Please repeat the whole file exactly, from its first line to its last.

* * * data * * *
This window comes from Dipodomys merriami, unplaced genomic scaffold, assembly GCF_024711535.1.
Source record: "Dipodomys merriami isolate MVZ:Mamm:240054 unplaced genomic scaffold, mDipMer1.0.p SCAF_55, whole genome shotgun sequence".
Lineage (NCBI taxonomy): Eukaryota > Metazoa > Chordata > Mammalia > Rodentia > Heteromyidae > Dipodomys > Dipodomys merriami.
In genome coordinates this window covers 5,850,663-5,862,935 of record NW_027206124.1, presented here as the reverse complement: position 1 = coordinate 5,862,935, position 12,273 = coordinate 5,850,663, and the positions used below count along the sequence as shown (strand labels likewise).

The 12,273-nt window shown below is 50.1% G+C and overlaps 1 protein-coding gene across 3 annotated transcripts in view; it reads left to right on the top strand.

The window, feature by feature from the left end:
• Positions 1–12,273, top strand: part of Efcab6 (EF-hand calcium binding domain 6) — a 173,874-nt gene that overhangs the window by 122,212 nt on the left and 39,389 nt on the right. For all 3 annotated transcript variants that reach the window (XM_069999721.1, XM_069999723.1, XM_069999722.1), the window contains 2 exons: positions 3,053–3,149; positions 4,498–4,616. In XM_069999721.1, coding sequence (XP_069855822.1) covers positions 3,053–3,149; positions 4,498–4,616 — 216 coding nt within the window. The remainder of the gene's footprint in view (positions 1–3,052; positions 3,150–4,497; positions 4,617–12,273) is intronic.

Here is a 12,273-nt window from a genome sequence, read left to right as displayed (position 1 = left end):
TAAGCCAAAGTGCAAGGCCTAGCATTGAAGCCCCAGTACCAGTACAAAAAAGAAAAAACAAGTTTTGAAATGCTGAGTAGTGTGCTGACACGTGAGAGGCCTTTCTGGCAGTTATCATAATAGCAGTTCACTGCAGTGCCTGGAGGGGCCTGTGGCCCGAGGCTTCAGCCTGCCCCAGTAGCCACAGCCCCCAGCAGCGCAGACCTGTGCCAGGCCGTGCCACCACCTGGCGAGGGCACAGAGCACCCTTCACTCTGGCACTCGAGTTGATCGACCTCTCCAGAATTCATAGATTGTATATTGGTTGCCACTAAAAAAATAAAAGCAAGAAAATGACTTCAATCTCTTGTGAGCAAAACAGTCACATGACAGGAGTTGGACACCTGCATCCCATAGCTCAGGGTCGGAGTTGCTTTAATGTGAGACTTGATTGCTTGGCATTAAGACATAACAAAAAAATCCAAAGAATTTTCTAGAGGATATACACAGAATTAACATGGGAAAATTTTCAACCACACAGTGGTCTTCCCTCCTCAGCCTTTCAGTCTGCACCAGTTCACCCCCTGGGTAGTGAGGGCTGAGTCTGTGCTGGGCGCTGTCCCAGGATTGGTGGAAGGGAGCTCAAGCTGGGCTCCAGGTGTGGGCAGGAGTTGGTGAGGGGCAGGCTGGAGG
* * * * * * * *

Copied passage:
This window comes from Dipodomys merriami, unplaced genomic scaffold, assembly GCF_024711535.1.
Source record: "Dipodomys merriami isolate MVZ:Mamm:240054 unplaced genomic scaffold, mDipMer1.0.p SCAF_55, whole genome shotgun sequence".
Lineage (NCBI taxonomy): Eukaryota > Metazoa > Chordata > Mammalia > Rodentia > Heteromyidae > Dipodomys > Dipodomys merriami.
In genome coordinates this window covers 5,850,663-5,862,935 of record NW_027206124.1, presented here as the reverse complement: position 1 = coordinate 5,862,935, position 12,273 = coordinate 5,850,663, and the positions used below count along the sequence as shown (strand labels likewise).

The 12,273-nt window shown below is 50.1% G+C and overlaps 1 protein-coding gene across 3 annotated transcripts in view; it reads left to right on the top strand.

The window, feature by feature from the left end:
• Positions 1–12,273, top strand: part of Efcab6 (EF-hand calcium binding domain 6) — a 173,874-nt gene that overhangs the window by 122,212 nt on the left and 39,389 nt on the right. For all 3 annotated transcript variants that reach the window (XM_069999721.1, XM_069999723.1, XM_069999722.1), the window contains 2 exons: positions 3,053–3,149; positions 4,498–4,616. In XM_069999721.1, coding sequence (XP_069855822.1) covers positions 3,053–3,149; positions 4,498–4,616 — 216 coding nt within the window. The remainder of the gene's footprint in view (positions 1–3,052; positions 3,150–4,497; positions 4,617–12,273) is intronic.

Here is a 12,273-nt window from a genome sequence, read left to right as displayed (position 1 = left end):
TAAGCCAAAGTGCAAGGCCTAGCATTGAAGCCCCAGTACCAGTACAAAAAAGAAAAAACAAGTTTTGAAATGCTGAGTAGTGTGCTGACACGTGAGAGGCCTTTCTGGCAGTTATCATAATAGCAGTTCACTGCAGTGCCTGGAGGGGCCTGTGGCCCGAGGCTTCAGCCTGCCCCAGTAGCCACAGCCCCCAGCAGCGCAGACCTGTGCCAGGCCGTGCCACCACCTGGCGAGGGCACAGAGCACCCTTCACTCTGGCACTCGAGTTGATCGACCTCTCCAGAATTCATAGATTGTATATTGGTTGCCACTAAAAAAATAAAAGCAAGAAAATGACTTCAATCTCTTGTGAGCAAAACAGTCACATGACAGGAGTTGGACACCTGCATCCCATAGCTCAGGGTCGGAGTTGCTTTAATGTGAGACTTGATTGCTTGGCATTAAGACATAACAAAAAAATCCAAAGAATTTTCTAGAGGATATACACAGAATTAACATGGGAAAATTTTCAACCACACAGTGGTCTTCCCTCCTCAGCCTTTCAGTCTGCACCAGTTCACCCCCTGGGTAGTGAGGGCTGAGTCTGTGCTGGGCGCTGTCCCAGGATTGGTGGAAGGGAGCTCAAGCTGGGCTCCAGGTGTGGGCAGGAGTTGGTGAGGGGCAGGCTGGAGG